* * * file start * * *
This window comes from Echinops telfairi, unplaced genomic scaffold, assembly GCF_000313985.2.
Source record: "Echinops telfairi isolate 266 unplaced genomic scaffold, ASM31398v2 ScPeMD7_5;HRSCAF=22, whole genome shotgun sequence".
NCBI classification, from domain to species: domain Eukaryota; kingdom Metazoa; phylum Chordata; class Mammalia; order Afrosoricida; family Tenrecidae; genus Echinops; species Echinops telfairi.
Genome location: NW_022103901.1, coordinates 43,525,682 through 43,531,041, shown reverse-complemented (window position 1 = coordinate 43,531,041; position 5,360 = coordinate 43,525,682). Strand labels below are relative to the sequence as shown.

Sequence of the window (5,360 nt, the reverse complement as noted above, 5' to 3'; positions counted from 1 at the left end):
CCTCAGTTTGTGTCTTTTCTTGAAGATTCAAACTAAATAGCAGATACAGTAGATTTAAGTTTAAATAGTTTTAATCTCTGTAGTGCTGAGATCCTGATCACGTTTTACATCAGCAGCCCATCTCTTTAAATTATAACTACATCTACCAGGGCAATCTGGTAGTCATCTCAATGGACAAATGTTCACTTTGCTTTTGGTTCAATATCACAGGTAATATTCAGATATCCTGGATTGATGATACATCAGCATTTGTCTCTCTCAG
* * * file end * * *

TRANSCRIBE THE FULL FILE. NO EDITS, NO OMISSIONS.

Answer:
This window comes from Echinops telfairi, unplaced genomic scaffold, assembly GCF_000313985.2.
Source record: "Echinops telfairi isolate 266 unplaced genomic scaffold, ASM31398v2 ScPeMD7_5;HRSCAF=22, whole genome shotgun sequence".
NCBI classification, from domain to species: domain Eukaryota; kingdom Metazoa; phylum Chordata; class Mammalia; order Afrosoricida; family Tenrecidae; genus Echinops; species Echinops telfairi.
Genome location: NW_022103901.1, coordinates 43,525,682 through 43,531,041, shown reverse-complemented (window position 1 = coordinate 43,531,041; position 5,360 = coordinate 43,525,682). Strand labels below are relative to the sequence as shown.

Sequence of the window (5,360 nt, the reverse complement as noted above, 5' to 3'; positions counted from 1 at the left end):
CCTCAGTTTGTGTCTTTTCTTGAAGATTCAAACTAAATAGCAGATACAGTAGATTTAAGTTTAAATAGTTTTAATCTCTGTAGTGCTGAGATCCTGATCACGTTTTACATCAGCAGCCCATCTCTTTAAATTATAACTACATCTACCAGGGCAATCTGGTAGTCATCTCAATGGACAAATGTTCACTTTGCTTTTGGTTCAATATCACAGGTAATATTCAGATATCCTGGATTGATGATACATCAGCATTTGTCTCTCTCAG